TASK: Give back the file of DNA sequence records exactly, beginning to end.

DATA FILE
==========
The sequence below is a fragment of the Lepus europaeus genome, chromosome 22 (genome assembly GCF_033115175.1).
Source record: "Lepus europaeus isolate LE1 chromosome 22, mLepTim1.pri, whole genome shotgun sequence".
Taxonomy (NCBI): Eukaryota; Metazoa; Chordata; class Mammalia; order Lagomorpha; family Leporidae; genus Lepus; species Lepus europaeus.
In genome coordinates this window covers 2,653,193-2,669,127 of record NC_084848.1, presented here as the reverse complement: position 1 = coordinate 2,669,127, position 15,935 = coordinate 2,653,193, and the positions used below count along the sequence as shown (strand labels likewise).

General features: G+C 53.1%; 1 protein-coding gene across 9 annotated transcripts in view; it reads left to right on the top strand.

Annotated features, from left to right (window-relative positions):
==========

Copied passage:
The sequence below is a fragment of the Lepus europaeus genome, chromosome 22 (genome assembly GCF_033115175.1).
Source record: "Lepus europaeus isolate LE1 chromosome 22, mLepTim1.pri, whole genome shotgun sequence".
Taxonomy (NCBI): Eukaryota; Metazoa; Chordata; class Mammalia; order Lagomorpha; family Leporidae; genus Lepus; species Lepus europaeus.
In genome coordinates this window covers 2,653,193-2,669,127 of record NC_084848.1, presented here as the reverse complement: position 1 = coordinate 2,669,127, position 15,935 = coordinate 2,653,193, and the positions used below count along the sequence as shown (strand labels likewise).

General features: G+C 53.1%; 1 protein-coding gene across 9 annotated transcripts in view; it reads left to right on the top strand.

Annotated features, from left to right (window-relative positions):